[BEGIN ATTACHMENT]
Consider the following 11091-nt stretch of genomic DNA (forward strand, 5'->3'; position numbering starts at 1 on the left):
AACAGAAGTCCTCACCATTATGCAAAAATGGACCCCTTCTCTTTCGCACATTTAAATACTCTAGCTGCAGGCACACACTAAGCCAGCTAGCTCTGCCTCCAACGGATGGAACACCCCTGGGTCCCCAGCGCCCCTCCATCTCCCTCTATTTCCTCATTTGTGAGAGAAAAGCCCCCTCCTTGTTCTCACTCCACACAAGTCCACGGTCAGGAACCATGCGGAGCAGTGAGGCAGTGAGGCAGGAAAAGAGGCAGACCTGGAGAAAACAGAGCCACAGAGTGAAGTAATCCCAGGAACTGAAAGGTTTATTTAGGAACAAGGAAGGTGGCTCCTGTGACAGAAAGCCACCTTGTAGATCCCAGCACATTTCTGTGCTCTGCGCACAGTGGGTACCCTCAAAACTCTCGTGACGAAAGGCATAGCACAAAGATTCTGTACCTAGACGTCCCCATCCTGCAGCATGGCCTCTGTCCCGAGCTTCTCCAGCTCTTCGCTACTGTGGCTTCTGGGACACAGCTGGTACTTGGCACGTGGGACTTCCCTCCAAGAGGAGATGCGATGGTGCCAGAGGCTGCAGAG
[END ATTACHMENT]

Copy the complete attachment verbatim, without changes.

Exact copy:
Consider the following 11091-nt stretch of genomic DNA (forward strand, 5'->3'; position numbering starts at 1 on the left):
AACAGAAGTCCTCACCATTATGCAAAAATGGACCCCTTCTCTTTCGCACATTTAAATACTCTAGCTGCAGGCACACACTAAGCCAGCTAGCTCTGCCTCCAACGGATGGAACACCCCTGGGTCCCCAGCGCCCCTCCATCTCCCTCTATTTCCTCATTTGTGAGAGAAAAGCCCCCTCCTTGTTCTCACTCCACACAAGTCCACGGTCAGGAACCATGCGGAGCAGTGAGGCAGTGAGGCAGGAAAAGAGGCAGACCTGGAGAAAACAGAGCCACAGAGTGAAGTAATCCCAGGAACTGAAAGGTTTATTTAGGAACAAGGAAGGTGGCTCCTGTGACAGAAAGCCACCTTGTAGATCCCAGCACATTTCTGTGCTCTGCGCACAGTGGGTACCCTCAAAACTCTCGTGACGAAAGGCATAGCACAAAGATTCTGTACCTAGACGTCCCCATCCTGCAGCATGGCCTCTGTCCCGAGCTTCTCCAGCTCTTCGCTACTGTGGCTTCTGGGACACAGCTGGTACTTGGCACGTGGGACTTCCCTCCAAGAGGAGATGCGATGGTGCCAGAGGCTGCAGAG